A youth hostel needs to be just that - a youth hostel.


Further reform of tourism legislation is scheduled to come into effect before next summer. A key aspect of it will be a 50% increase in fines. The tourism director-general, Antoni Sansó, says that fines are the only way of ensuring compliance with regulations, such as those with regard to holiday rentals.

One of the latest areas for potential breaches has to do with the presentation of information when applying for a holiday rental licence. If this information is false, an owner can be fined. The same goes for other types of application, be this for accommodation of one type of another or for hire cars.  

Sansó adds that reform of the legislation will address legal vacuums contained in the 2012 law and which have given rise to problems. Among these are the offer of accommodation in youth hostels, refuges and motor homes and on boats.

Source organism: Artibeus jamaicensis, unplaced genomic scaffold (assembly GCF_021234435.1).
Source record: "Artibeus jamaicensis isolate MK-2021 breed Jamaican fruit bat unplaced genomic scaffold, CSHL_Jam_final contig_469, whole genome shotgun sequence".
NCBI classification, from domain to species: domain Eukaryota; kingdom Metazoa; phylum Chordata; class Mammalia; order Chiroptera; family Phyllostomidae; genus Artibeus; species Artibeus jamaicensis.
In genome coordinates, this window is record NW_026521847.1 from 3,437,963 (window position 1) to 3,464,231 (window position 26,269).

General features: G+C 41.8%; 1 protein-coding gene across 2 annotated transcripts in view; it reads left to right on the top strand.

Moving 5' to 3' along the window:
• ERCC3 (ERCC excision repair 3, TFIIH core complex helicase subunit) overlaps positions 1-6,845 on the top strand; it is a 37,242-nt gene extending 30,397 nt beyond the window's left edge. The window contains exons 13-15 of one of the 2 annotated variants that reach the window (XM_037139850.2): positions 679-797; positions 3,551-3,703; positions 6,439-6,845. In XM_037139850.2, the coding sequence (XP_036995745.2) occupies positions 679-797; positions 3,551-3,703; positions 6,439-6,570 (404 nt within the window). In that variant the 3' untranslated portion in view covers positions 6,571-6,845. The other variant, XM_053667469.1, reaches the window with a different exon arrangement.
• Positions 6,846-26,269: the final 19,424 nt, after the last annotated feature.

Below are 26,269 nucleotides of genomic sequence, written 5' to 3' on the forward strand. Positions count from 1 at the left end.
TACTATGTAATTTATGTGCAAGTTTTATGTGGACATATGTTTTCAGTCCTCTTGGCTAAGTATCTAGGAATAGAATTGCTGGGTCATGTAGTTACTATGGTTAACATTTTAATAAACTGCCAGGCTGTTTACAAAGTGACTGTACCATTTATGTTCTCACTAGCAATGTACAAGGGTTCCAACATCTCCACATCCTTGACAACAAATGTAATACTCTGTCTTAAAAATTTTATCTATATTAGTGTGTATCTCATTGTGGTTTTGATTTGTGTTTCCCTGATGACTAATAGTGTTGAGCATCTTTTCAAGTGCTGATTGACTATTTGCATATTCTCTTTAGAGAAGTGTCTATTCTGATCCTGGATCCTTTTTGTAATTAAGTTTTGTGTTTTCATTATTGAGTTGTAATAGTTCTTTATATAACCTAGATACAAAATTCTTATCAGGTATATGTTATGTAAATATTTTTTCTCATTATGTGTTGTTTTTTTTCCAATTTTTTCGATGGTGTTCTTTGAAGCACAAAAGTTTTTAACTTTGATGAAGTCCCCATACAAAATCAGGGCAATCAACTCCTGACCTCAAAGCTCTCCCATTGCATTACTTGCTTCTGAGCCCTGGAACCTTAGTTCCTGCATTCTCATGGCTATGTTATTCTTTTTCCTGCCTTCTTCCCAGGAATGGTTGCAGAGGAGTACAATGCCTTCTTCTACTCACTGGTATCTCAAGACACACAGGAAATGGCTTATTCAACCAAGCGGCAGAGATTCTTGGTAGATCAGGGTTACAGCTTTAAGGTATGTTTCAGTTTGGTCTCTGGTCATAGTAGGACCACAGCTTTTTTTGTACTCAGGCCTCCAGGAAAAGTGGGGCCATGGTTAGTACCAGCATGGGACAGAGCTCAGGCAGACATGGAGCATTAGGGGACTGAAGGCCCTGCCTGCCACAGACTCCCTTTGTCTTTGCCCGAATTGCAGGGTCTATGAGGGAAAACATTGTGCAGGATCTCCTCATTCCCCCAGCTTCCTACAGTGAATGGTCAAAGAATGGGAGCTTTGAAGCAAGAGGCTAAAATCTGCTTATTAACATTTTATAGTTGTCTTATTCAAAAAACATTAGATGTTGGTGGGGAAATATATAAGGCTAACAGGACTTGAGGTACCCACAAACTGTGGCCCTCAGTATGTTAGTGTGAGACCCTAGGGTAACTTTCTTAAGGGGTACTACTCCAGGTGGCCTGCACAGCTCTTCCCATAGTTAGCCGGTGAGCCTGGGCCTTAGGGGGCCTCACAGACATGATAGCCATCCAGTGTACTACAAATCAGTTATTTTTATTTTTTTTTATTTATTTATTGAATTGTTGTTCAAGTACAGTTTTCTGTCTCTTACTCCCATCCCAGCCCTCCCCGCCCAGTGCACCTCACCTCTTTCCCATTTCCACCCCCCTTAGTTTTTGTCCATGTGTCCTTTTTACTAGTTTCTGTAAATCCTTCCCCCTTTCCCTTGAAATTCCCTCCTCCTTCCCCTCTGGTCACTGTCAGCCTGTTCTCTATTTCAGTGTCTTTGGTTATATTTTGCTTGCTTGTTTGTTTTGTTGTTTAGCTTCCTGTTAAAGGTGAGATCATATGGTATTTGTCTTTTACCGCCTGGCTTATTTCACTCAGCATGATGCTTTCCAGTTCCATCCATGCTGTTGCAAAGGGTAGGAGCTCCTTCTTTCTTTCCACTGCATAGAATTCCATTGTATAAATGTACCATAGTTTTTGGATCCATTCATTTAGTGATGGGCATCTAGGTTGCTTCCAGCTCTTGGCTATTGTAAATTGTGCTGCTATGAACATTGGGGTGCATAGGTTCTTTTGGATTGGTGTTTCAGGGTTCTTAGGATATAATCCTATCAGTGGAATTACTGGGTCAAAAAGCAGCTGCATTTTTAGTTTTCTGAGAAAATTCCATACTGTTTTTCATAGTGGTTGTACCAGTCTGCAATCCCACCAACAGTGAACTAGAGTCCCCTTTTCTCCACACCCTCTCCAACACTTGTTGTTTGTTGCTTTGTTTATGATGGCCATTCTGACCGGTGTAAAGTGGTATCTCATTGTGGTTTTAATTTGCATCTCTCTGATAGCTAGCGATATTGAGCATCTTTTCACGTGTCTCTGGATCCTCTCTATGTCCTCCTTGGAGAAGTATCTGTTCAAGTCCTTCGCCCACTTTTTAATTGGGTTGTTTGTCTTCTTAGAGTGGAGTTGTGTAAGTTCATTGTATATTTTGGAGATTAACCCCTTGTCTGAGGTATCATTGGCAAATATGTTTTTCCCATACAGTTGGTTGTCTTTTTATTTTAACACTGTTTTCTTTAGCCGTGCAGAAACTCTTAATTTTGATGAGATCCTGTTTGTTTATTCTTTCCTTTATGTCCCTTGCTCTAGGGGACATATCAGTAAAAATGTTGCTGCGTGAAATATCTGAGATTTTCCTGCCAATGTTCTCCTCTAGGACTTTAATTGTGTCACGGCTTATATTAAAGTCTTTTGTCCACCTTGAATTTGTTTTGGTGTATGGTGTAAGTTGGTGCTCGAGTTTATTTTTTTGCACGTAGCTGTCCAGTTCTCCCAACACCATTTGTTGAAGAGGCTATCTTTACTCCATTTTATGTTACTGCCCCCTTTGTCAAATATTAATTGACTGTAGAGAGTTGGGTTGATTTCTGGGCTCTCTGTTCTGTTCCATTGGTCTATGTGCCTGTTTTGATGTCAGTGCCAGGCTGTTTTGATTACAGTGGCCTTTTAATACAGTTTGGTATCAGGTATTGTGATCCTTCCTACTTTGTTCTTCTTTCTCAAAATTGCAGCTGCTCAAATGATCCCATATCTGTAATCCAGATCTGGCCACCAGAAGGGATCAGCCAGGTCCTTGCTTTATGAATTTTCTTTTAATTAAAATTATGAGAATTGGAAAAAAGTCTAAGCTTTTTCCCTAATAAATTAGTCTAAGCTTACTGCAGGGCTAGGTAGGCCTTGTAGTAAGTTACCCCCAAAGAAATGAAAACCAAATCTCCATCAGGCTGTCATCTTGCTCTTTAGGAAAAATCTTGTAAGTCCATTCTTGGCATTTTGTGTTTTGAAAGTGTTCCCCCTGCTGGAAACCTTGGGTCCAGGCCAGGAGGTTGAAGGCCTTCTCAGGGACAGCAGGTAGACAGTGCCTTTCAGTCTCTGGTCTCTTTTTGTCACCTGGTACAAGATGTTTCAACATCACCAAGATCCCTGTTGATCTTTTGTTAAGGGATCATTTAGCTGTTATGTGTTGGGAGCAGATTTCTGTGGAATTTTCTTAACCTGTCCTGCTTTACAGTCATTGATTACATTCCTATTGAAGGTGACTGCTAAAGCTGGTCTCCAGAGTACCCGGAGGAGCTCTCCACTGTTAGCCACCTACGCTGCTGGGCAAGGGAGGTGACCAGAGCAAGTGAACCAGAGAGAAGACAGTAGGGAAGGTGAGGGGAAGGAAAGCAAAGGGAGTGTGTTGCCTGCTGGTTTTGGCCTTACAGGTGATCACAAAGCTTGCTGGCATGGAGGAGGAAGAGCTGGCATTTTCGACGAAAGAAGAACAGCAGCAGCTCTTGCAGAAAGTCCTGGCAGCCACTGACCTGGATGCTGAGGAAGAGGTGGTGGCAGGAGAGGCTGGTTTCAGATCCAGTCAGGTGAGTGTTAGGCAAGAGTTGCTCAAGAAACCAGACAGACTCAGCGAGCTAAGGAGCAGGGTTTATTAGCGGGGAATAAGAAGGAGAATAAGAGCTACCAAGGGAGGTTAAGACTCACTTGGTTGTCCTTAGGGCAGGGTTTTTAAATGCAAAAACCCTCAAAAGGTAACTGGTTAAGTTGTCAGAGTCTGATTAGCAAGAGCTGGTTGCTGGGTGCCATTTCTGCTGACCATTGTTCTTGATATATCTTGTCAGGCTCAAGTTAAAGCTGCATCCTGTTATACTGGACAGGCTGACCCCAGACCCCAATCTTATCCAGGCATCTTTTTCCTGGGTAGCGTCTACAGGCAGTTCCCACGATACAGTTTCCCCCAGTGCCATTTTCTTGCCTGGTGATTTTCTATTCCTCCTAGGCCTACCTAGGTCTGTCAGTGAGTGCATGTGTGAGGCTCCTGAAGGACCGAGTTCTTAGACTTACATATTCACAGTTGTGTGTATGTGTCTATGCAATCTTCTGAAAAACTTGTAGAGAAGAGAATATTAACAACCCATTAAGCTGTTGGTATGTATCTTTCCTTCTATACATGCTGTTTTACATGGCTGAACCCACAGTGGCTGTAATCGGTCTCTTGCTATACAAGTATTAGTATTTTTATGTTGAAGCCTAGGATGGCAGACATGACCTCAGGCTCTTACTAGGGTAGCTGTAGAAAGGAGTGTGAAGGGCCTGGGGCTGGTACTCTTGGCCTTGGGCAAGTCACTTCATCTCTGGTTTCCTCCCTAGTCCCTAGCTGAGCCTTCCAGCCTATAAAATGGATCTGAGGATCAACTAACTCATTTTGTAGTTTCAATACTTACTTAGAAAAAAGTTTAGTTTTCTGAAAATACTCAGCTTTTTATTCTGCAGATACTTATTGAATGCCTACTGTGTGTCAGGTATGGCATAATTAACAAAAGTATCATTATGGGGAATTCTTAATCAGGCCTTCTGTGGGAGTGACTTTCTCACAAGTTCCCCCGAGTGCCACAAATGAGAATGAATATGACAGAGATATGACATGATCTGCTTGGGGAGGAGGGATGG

With youth hostels, for instance, these should be just that. However, the legal vacuum implies that general tourist accommodation can be offered when it should not be. "Everyone," suggests Sansó, "tries to cheat in providing accommodation to tourists. With the reform, this will be impossible."

The fines are therefore going to start at 6,000 and go up to 60,000 euros for individuals. These will apply, for example, to owners who breach holiday rentals legislation and to ones who present false claims when applying for licences. The higher range of fines - from 60,000 to 600,000 euros - will be for businesses, such as accommodation websites.

The reform that the government has in mind will be in the form of a new tourism law. To date, it has just tweaked existing legislation. The draft text of the law is expected to be put out to public consultation next month.